My mother likes to tell people that she cannot remember when I learned to talk because it seems like I have always been talking. Others — my notably silent husband included — would agree.
Blogging has been a great place to locate all that chatting energy. Not just in the posts, but in the conversations that occur in the comments. But lately, I haven’t really felt like talking. I don’t think this is permanent –it’s not as though nothing is happening to me. I’m still reading and writing and working and parenting and cooking and hiking and finding out things I never knew before.
So here’s my plan to ease myself back into chattiness — I thought I’d list the six things I haven’t written about, things about which I normally would have told you more than you could possibly want to know:
1. Our new pressure cooker. I bought a pressure cooker last week, an appliance so weird, but so incredibly useful (and, as it turns out a terribly European thing), that it cries out for appreciation, for some sort of paean to the wonders of this sort of kitchen efficiency that, unlike the microwave, doesn’t ruin your food, but improves it. I did cook in it by the way — two vegetables, because I haven’t had a chance to consider the issue of meat. The broccoli cooked in about four minutes; the brussels sprouts in four and a half. Now that’s not a huge improvement over the normal cooking time for broccoli, but I will tell you here and now that the brussels sprouts were FABULOUS. I don’t really like that vegetable, but they were cooked in some sort of stock and thyme mixture and then a little butter and flour was mixed in afterwards and they were amazing. I’ll get back to you on the meat.
2. Erotic prose. I’ve been thinking about this particular topic a lot lately, as I’ve been warming up, so to speak, for the next novel I write which is about, among other things, sex. The trouble is that I don’t want to — and in fact cannot — write very good erotic prose. But this weekend, I wrote a short story that represented a huge breakthrough in this area. It was both funny and sexy, like the best sexual encounters. If I had time I would write about Lawrence and Joyce, and Anais Nin and Henry Miller, and how not to write a sex scene. And maybe I still will.
3. Jeeves and Wooster. We’ve been watching the BBC series, the one with Hugh Laurie and Stephen Fry, and we love them both. We love how stupid Bertie’s friends are, how good humored he is, and how magically Jeeves sets things to rights. We also like how Jeeves keeps Bertie’s wardrobe miscues under control. Are the books as good as the series? We’re going to have to find out.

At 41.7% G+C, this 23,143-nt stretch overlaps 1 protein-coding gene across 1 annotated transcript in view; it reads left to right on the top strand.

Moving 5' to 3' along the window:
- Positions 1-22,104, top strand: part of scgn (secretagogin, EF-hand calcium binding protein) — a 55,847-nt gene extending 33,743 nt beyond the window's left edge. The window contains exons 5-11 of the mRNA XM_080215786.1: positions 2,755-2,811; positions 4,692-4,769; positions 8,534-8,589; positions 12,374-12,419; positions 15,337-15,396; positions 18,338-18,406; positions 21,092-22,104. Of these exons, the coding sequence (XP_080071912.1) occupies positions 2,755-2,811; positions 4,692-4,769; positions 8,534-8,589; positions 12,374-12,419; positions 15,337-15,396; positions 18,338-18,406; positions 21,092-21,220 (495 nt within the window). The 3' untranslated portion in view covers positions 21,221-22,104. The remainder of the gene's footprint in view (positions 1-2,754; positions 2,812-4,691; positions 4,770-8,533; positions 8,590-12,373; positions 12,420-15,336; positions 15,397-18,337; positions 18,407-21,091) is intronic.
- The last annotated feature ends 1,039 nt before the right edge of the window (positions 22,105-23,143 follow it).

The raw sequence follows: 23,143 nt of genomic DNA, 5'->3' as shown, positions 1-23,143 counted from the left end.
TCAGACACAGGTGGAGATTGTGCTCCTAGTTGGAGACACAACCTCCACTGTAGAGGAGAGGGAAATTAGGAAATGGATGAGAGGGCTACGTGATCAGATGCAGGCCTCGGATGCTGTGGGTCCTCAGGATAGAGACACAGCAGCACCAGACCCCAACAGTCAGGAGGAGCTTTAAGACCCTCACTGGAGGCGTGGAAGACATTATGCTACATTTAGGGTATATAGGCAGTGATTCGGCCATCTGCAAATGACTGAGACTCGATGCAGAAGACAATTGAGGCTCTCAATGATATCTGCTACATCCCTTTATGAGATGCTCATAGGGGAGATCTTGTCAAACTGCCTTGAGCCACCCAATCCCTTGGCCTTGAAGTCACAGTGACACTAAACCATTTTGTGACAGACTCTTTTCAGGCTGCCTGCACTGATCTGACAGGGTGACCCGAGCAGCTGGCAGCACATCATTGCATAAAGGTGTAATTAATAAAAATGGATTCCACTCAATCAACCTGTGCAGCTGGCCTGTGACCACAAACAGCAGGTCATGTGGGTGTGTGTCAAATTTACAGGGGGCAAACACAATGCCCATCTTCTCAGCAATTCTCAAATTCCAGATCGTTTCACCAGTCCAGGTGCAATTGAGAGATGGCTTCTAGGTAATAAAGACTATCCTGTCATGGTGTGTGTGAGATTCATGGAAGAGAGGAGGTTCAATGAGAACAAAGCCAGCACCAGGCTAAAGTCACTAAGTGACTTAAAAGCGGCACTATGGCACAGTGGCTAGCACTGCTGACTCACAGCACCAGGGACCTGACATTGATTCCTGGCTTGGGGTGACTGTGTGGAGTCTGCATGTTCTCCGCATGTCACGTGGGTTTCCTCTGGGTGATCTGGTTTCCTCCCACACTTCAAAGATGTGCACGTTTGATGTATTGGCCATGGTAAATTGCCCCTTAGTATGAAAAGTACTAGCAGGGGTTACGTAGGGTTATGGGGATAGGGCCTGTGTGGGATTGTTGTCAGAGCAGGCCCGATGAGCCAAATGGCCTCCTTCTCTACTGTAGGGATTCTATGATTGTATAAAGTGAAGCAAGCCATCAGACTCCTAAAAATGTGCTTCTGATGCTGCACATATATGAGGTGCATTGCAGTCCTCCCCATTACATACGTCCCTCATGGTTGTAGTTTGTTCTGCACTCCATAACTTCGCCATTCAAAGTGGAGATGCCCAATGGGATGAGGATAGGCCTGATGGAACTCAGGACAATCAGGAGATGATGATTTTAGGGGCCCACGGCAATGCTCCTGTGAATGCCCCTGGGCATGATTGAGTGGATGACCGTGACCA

4. Colm Toibin’s Mothers and Sons. I’ve only read the first story, but I can already tell that this is a harrowing, beautifully written, wonderful book. I heard him read one of these stories at Stanford a few months ago, a story about a boy whose mother was a famous singer, and had abandoned him (or so he was told) when he was a baby. It’s the sort of story that makes you wish you were alone in the room so you could cry and not bother the people around you. By the way, his name is pronounced like this: “Call-um, Toebean” — I think)
5. Spring. Asparagus. Strawberries. April Showers. Lemons.
6. T.S. Eliot’s Preludes, and why I loved this poem when I was in my twenties. (Because it was so wonderfully grim, and so romantic — that part about the “infinitely gentle/infinitely suffering thing” particularly) It is here, if you are interested:
The winter evening settles down
With smell of steaks in passageways.
The burnt-out ends of smoky days.
And now a gusty shower wraps
The grimy scraps
Of withered leaves about your feet
And newspapers from vacant lots;
The showers beat
On broken blinds and chimneypots,
And at the corner of the street
A lonely cab-horse steams and stamps.
And then the lighting of the lamps.
The morning comes to consciousness
Of faint stale smells of beer
From the sawdust-trampled street
With all its muddy feet that press
To early coffee-stands.
With the other masquerades
That times resumes,
One thinks of all the hands
That are raising dingy shades
In a thousand furnished rooms.
You tossed a blanket from the bed
You lay upon your back, and waited;
You dozed, and watched the night revealing
The thousand sordid images
Of which your soul was constituted;
They flickered against the ceiling.
And when all the world came back
And the light crept up between the shutters
And you heard the sparrows in the gutters,
You had such a vision of the street
As the street hardly understands;
Sitting along the bed’s edge, where
You curled the papers from your hair,
Or clasped the yellow soles of feet
In the palms of both soiled hands.
His soul stretched tight across the skies
That fade behind a city block,
Or trampled by insistent feet
At four and five and six o’clock;
And short square fingers stuffing pipes,
And evening newspapers, and eyes
Assured of certain certainties,
The conscience of a blackened street
Impatient to assume the world.
I am moved by fancies that are curled
Around these images, and cling:
The notion of some infinitely gentle
Infinitely suffering thing.
Wipe your hand across your mouth, and laugh;
The worlds revolve like ancient women
Gathering fuel in vacant lots.